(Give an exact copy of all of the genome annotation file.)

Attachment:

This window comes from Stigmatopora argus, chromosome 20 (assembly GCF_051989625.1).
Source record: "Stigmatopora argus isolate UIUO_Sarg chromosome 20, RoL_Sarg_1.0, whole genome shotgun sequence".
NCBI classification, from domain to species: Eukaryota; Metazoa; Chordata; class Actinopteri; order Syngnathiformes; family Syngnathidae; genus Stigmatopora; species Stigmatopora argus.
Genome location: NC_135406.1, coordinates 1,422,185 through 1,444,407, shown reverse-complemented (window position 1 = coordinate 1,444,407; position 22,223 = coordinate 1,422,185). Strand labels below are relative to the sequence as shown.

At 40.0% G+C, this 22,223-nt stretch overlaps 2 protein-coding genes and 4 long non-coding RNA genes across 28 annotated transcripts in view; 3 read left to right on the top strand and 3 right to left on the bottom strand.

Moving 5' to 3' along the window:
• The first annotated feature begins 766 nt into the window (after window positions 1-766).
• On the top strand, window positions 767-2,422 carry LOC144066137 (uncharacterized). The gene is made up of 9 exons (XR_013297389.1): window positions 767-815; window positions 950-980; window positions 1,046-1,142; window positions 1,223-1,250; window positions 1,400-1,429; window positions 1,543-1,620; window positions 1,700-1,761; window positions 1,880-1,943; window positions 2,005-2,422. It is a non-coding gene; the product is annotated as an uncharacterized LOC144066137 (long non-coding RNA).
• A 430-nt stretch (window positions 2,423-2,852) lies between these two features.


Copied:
This window comes from Stigmatopora argus, chromosome 20 (assembly GCF_051989625.1).
Source record: "Stigmatopora argus isolate UIUO_Sarg chromosome 20, RoL_Sarg_1.0, whole genome shotgun sequence".
NCBI classification, from domain to species: Eukaryota; Metazoa; Chordata; class Actinopteri; order Syngnathiformes; family Syngnathidae; genus Stigmatopora; species Stigmatopora argus.
Genome location: NC_135406.1, coordinates 1,422,185 through 1,444,407, shown reverse-complemented (window position 1 = coordinate 1,444,407; position 22,223 = coordinate 1,422,185). Strand labels below are relative to the sequence as shown.

At 40.0% G+C, this 22,223-nt stretch overlaps 2 protein-coding genes and 4 long non-coding RNA genes across 28 annotated transcripts in view; 3 read left to right on the top strand and 3 right to left on the bottom strand.

Moving 5' to 3' along the window:
• The first annotated feature begins 766 nt into the window (after window positions 1-766).
• On the top strand, window positions 767-2,422 carry LOC144066137 (uncharacterized). The gene is made up of 9 exons (XR_013297389.1): window positions 767-815; window positions 950-980; window positions 1,046-1,142; window positions 1,223-1,250; window positions 1,400-1,429; window positions 1,543-1,620; window positions 1,700-1,761; window positions 1,880-1,943; window positions 2,005-2,422. It is a non-coding gene; the product is annotated as an uncharacterized LOC144066137 (long non-coding RNA).
• A 430-nt stretch (window positions 2,423-2,852) lies between these two features.